By guest blogger Malcolm Tullett
Every organisation contains knowledge, but how well does your business handle it? Is there a single place of truth where everything that is needed resides – or do you lose information when someone leaves, is away on holiday or sick, or moves up to a higher position?
More to the point – do you KNOW what you’re losing?
- You train people and then they leave – you can’t stop that happening, but how do you retain what they’ve learned?
- You promote someone and they move into a different role – how much do they actually hand over to their replacement? Is that factored into their move?
- People are unexpectedly away from work – perhaps from an accident or off sick, or have to take time off to look after a family member. Does the person who has to cover know where to look to find out what they do – and how?
- In multinational or multi-site organisations, someone gets transferred from one place to another – does their knowledge go with them and leave a gap?
Every organisation needs to have a strategy to handle its knowledge risks. Not only to record systems and processes, but to store information on a wide variety of functions. Ideally, that system also needs to have the flexibility to grow with the organisation, and handle change and improvement too.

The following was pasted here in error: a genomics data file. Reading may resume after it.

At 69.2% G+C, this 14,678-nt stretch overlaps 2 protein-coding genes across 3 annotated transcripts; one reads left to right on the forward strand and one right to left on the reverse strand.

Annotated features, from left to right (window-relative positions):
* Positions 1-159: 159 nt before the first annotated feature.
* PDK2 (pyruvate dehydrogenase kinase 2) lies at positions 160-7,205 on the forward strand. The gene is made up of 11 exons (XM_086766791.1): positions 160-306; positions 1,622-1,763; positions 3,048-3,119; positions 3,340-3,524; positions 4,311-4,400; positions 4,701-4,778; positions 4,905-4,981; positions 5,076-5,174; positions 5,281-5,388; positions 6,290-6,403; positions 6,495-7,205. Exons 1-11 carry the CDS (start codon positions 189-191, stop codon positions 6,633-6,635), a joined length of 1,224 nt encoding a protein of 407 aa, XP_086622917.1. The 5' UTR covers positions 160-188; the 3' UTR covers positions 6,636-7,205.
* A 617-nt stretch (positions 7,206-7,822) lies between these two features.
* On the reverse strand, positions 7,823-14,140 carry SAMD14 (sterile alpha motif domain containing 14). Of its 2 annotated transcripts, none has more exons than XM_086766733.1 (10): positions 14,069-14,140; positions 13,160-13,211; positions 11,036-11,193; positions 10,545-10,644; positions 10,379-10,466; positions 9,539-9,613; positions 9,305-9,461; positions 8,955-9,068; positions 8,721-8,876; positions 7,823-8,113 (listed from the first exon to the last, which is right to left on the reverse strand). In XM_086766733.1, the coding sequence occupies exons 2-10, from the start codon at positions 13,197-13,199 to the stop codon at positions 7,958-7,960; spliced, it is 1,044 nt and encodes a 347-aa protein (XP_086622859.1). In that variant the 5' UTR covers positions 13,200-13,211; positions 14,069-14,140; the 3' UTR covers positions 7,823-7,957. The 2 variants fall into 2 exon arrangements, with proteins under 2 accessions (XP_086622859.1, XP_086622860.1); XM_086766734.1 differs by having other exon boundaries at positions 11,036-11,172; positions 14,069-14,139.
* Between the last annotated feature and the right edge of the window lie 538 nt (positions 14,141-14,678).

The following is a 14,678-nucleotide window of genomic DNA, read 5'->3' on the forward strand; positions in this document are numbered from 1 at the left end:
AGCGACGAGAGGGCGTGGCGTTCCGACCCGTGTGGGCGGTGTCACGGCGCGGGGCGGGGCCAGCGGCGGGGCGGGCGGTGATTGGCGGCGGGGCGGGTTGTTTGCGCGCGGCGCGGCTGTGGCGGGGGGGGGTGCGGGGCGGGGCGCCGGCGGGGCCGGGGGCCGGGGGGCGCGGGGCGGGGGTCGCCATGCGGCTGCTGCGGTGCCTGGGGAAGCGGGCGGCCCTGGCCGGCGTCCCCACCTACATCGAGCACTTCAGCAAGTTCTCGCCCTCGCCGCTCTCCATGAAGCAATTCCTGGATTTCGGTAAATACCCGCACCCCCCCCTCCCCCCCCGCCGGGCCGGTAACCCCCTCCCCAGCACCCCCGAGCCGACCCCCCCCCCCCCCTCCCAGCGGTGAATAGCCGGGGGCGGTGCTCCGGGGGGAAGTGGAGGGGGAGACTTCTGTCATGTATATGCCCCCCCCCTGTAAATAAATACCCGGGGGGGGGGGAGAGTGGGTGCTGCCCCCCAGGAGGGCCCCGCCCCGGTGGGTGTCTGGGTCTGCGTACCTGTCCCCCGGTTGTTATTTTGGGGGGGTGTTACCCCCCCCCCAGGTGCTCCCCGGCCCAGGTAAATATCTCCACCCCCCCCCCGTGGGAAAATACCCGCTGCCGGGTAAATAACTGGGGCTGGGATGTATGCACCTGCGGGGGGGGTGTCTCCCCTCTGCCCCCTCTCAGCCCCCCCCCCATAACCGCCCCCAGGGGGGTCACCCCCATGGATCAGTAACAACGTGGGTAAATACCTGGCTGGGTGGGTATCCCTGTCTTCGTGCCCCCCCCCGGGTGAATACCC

There is a cliché ‘knowledge is power’; but that implies exclusivity of knowledge and in today’s world protecting your personal knowledge doesn’t help the organisation to function effectively – in fact, quite the reverse.
Today’s world is based on sharing openly for the benefit of your environment, whether that’s family, community or employer. Just look at the explosion of social media – all based on sharing information and knowledge.
How does your organisation stand up to the knowledge risks?